State testing Hartford-area wells for PFAS

Toxic Tap Water
hartford former du-wel metal products site 051519_1557977223977.jpg.jpg

HARTFORD TOWNSHIP, Mich. (WOOD) — State officials will test a few dozen private wells in the Hartford area for PFAS after the likely carcinogen was found at the site of an old plant.

Local officials learned in a Wednesday conference call with the state that their area is among an estimated 192 sites in Michigan with PFAS contamination.

“It surprised me there was PFAS there and it also surprised me at some of the levels that were found at the Du-Wel site itself,” Hartford Township Supervisor Ron Sefcik said.

Tests at the Du-Wel Metal Products on Heywood Street, which closed more than 20 years ago, found PFAS levels as high as nearly 8,700 parts per trillion. That’s about 125 times the advisory limit for drinking water of 70 ppt.

It is believed the plume is migrating northwest along an underground riverbed. The Michigan Department of Environment, Great Lakes, and Energy (the new name for the state environmental agency) is testing 50 properties north of 60th Avenue along 65th Street past Red Arrow Highway.

EGLE contractor Global Remediation Technologies, Inc. will be knocking on doors of affected homeowners by Saturday to get testing started. Expedited results should be back by the week of May 20. What those results show will determine whether any additional testing is needed.

“Michigan is the only state in the country that actually tests for PFAS right now,” said state Rep. Beth Griffin, R-Mattawan, whose district includes Hartford.

Being in the state that’s arguably at ground zero for PFAS means that there is a well-oiled response when new sites are discovered.

“Everybody got on board right away. The cooperation has just been fantastic,” Sefcik said.

Griffin said the threat of PFAS statewide has resulted in bipartisan actions at all levels of state government.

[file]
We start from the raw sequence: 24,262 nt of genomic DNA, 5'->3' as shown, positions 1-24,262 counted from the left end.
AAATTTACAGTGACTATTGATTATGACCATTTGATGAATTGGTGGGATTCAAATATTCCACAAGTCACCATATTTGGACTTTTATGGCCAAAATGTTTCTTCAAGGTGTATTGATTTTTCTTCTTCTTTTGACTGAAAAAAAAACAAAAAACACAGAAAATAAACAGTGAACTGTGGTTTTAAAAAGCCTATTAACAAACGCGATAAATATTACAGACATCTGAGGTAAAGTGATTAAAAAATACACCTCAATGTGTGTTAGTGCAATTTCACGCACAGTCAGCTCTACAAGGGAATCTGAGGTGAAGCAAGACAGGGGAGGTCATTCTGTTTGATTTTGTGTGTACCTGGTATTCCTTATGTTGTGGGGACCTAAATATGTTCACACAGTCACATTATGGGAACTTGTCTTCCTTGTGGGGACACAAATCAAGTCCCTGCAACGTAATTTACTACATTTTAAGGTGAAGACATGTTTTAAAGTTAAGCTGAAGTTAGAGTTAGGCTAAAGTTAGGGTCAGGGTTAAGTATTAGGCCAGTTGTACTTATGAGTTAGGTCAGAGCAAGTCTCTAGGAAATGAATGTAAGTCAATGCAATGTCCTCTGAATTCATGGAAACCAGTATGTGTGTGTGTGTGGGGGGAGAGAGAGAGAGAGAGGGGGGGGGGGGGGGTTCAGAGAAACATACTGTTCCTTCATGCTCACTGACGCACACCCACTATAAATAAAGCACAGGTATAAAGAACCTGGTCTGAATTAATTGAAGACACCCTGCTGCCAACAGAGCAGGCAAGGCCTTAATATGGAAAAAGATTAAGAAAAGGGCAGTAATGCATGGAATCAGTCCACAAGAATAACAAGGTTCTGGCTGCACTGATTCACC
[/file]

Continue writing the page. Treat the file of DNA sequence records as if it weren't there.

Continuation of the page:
“We have been allocating at the state level millions of dollars to help wrap our arms around cleanup and identification and testing,” Griffin said.

PFAS has been linked to certain cancers and other illnesses, including ulcerative colitis and hypertension during pregnancy. So while test results are pending, authorities are handing out bottled water to affected residents at the Hartford Fire Department on E. Main Street. Water will be available from 8 a.m. to 7 p.m. Monday through Friday and 9 a.m. to 1 p.m. Saturday.

There is also a town hall meeting scheduled for 6 p.m. to 8 p.m. May 15 at the Hartford Federated Church on Red Arrow Highway. Questions can be directed to the township at 269.621.4658 or the state Environmental Assistance Center at 1.800.662.9278.

Hartford municipal water and wells for all Van Buren County schools have been tested and are PFAS-free, officials say.

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Online:

State PFAS response

**Correction: A previous version of this article included images incorrectly labeled as the site of the former Du-Wel plant. Those images have been removed.

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